Northwest Ohio Scholarship Fund provides path to hope through quality education

Written by Healthy Living News. Posted in February

Most parents strive to give their kids the best possible start in life, including a quality education that provides a solid foundation for success. Evaluating all the available options, many decide that private schools offer the greatest opportunity for kids to build their future and reach their fullest potential. However, not all families in our community can afford the tuition and other expenses associated with a private-school education. That’s where the Northwest Ohio Scholarship Fund comes in.

 

Founded in 1999 by local philanthropists who shared the goal of making private-school education affordable for low-income families, the Northwest Ohio Scholarship Fund (NOSF) has since provided $12.6 million in need-based scholarships to 14,700 K-8 students in their 19-county service area. This school year alone, 670 students, attending 71 different private schools across northwest Ohio, are using NOSF funding to help cover education expenses.

Among the founding members of NOSF was Bishop James Hoffman, who served Toledo’s Roman Catholic community from 1981 to 2003 and wished to make Catholic schools accessible and affordable to everyone. Today, NOSF scholarships are still used primarily to send kids to Catholic and religious-affiliated schools, but families can also use them for Montessori schools, other independent schools, and even homeschooling expenses.

In addition, vouchers are available for families in districts with failing public schools so they have the option of choosing a private school for their kids. However, to be eligible, the children must attend the public school unless they are just entering kindergarten.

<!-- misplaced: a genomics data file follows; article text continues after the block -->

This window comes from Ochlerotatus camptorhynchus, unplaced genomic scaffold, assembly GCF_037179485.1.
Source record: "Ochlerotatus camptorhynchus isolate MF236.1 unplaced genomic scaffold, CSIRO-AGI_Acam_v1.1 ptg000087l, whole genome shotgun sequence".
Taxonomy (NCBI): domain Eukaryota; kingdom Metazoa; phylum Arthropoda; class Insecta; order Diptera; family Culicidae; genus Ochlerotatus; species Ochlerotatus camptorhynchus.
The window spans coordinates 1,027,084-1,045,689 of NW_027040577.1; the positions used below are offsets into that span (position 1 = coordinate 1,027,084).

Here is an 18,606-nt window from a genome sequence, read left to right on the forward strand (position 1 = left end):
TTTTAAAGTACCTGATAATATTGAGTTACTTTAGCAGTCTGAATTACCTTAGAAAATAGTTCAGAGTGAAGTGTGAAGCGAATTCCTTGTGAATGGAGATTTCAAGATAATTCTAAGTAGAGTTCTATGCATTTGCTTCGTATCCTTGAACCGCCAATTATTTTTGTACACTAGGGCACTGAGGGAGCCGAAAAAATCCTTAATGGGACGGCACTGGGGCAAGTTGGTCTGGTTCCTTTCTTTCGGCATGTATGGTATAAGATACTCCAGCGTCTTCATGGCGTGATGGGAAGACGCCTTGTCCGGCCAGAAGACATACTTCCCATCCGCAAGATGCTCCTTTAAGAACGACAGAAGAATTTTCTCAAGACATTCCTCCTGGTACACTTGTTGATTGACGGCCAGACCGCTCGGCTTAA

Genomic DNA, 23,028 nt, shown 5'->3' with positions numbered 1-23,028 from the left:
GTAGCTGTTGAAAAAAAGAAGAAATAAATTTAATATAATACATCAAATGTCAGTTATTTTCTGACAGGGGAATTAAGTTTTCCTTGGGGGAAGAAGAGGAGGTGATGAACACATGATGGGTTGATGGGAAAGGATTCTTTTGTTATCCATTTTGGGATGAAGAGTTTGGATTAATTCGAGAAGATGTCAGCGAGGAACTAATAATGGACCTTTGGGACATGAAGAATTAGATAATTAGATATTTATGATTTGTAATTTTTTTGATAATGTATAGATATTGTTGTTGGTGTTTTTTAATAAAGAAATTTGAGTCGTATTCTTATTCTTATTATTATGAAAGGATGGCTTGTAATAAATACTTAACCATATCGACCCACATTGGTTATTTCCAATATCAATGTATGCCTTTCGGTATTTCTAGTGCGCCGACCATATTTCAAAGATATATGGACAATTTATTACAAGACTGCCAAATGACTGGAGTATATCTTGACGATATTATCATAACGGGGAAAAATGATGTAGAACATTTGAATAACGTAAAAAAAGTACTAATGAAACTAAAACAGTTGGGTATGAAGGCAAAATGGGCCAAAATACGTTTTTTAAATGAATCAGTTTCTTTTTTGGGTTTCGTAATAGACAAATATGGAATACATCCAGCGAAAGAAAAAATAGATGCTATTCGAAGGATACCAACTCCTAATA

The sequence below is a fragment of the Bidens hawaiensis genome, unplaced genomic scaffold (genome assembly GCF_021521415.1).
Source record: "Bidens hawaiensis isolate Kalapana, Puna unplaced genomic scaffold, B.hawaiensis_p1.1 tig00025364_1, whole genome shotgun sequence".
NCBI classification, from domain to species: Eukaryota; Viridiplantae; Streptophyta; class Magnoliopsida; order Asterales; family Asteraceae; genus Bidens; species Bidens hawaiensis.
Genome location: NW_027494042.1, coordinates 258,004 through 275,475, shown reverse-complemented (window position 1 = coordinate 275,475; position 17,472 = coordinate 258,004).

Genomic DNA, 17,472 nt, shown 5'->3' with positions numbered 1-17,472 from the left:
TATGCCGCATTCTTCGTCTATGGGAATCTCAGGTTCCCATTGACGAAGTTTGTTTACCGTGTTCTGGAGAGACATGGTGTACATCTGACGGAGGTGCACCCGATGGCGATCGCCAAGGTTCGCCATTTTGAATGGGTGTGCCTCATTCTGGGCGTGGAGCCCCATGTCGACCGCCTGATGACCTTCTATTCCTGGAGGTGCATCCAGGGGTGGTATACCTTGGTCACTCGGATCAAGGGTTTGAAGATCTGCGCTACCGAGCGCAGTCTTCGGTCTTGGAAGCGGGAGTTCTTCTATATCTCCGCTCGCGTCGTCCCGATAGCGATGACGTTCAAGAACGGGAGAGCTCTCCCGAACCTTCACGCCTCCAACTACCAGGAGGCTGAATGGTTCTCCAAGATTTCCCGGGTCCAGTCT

“Our bottom line is that every parent should be able to choose the best school for their child regardless of their income,” states NOSF executive director Ann Riddle. “This program opens the door especially for single parents who wouldn’t otherwise have the opportunity to send their kids to private school, which helps strengthen their sense of family, community, and stability.”

NOSF scholarships are privately funded, with assistance coming from individuals, corporations, and foundations. Though the program is local, NOSF partners with the Children’s Scholarship Fund (CSF), a national school-choice initiative founded by Ted Forstmann and John Walton and headquartered in New York. “As our national partner, CSF matches the funds we raise. In fact, we’ve received $4.3 million in matching funds from CSF since 1999, enabling us to expand our reach significantly throughout the community,” Riddle says.

In addition to matching local dollars, CSF sets the income/household size eligibility guidelines for NOSF scholarships, which are based on the federal school lunch program. To be eligible, families must be at or below 270 percent of the poverty level. “So, for example, a family of four making $66,000 per year would qualify,” states Riddle. They must also reside within NOSF’s 19-county service area, which includes Allen, Crawford, Defiance, Erie, Fulton, Hancock, Henry, Huron, Lucas, Ottawa, Paulding, Putnam, Richland, Sandusky, Seneca, Van Wert, Williams, Wood, and Wyandot counties.

The program application is available online at nosf.org, and the deadline to apply for the 2018-2019 school year is Friday, April 27, 2018. Applicants will be entered into a lottery, and those chosen will be notified in May. Riddle explains, “Once a family’s name is drawn, they don’t have to go through the lottery process the following year, provided they continue to meet eligibility guidelines and their child’s school attendance remains at 90 percent or better. We don’t follow kids’ grades, but we do monitor their attendance. Also, children can be added to the program as long as the family’s eligibility is maintained.”❦

Heartland